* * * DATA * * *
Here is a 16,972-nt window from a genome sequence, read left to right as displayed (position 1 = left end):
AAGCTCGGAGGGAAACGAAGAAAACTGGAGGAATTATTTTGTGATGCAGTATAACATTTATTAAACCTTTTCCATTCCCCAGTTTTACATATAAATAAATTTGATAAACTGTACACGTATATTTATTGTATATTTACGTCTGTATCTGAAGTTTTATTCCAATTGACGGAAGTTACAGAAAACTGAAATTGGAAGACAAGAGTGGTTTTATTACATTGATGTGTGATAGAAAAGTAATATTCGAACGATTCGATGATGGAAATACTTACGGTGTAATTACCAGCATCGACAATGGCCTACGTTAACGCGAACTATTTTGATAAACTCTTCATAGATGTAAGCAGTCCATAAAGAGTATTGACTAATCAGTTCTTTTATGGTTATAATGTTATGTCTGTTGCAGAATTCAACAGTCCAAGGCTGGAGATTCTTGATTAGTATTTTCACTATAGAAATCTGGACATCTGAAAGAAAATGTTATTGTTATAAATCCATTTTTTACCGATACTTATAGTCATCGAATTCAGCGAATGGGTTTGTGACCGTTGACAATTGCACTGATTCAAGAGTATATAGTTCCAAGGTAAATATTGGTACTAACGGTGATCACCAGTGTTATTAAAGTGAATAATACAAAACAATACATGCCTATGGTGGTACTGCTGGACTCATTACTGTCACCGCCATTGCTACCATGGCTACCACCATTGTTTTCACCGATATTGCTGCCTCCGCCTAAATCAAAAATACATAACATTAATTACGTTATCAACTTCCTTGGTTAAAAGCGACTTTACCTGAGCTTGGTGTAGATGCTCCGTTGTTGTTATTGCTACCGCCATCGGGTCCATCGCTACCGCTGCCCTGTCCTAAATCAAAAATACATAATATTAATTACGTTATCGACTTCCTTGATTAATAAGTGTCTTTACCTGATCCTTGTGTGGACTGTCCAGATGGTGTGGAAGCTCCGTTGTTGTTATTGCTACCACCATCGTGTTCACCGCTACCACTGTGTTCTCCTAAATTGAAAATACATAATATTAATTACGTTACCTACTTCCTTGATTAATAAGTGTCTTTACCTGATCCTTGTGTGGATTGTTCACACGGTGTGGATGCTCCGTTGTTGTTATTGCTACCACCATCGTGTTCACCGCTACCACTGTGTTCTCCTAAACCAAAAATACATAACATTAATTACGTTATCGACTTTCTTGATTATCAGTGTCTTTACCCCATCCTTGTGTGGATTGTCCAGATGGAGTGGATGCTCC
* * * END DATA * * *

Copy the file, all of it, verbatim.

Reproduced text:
Here is a 16,972-nt window from a genome sequence, read left to right as displayed (position 1 = left end):
AAGCTCGGAGGGAAACGAAGAAAACTGGAGGAATTATTTTGTGATGCAGTATAACATTTATTAAACCTTTTCCATTCCCCAGTTTTACATATAAATAAATTTGATAAACTGTACACGTATATTTATTGTATATTTACGTCTGTATCTGAAGTTTTATTCCAATTGACGGAAGTTACAGAAAACTGAAATTGGAAGACAAGAGTGGTTTTATTACATTGATGTGTGATAGAAAAGTAATATTCGAACGATTCGATGATGGAAATACTTACGGTGTAATTACCAGCATCGACAATGGCCTACGTTAACGCGAACTATTTTGATAAACTCTTCATAGATGTAAGCAGTCCATAAAGAGTATTGACTAATCAGTTCTTTTATGGTTATAATGTTATGTCTGTTGCAGAATTCAACAGTCCAAGGCTGGAGATTCTTGATTAGTATTTTCACTATAGAAATCTGGACATCTGAAAGAAAATGTTATTGTTATAAATCCATTTTTTACCGATACTTATAGTCATCGAATTCAGCGAATGGGTTTGTGACCGTTGACAATTGCACTGATTCAAGAGTATATAGTTCCAAGGTAAATATTGGTACTAACGGTGATCACCAGTGTTATTAAAGTGAATAATACAAAACAATACATGCCTATGGTGGTACTGCTGGACTCATTACTGTCACCGCCATTGCTACCATGGCTACCACCATTGTTTTCACCGATATTGCTGCCTCCGCCTAAATCAAAAATACATAACATTAATTACGTTATCAACTTCCTTGGTTAAAAGCGACTTTACCTGAGCTTGGTGTAGATGCTCCGTTGTTGTTATTGCTACCGCCATCGGGTCCATCGCTACCGCTGCCCTGTCCTAAATCAAAAATACATAATATTAATTACGTTATCGACTTCCTTGATTAATAAGTGTCTTTACCTGATCCTTGTGTGGACTGTCCAGATGGTGTGGAAGCTCCGTTGTTGTTATTGCTACCACCATCGTGTTCACCGCTACCACTGTGTTCTCCTAAATTGAAAATACATAATATTAATTACGTTACCTACTTCCTTGATTAATAAGTGTCTTTACCTGATCCTTGTGTGGATTGTTCACACGGTGTGGATGCTCCGTTGTTGTTATTGCTACCACCATCGTGTTCACCGCTACCACTGTGTTCTCCTAAACCAAAAATACATAACATTAATTACGTTATCGACTTTCTTGATTATCAGTGTCTTTACCCCATCCTTGTGTGGATTGTCCAGATGGAGTGGATGCTCC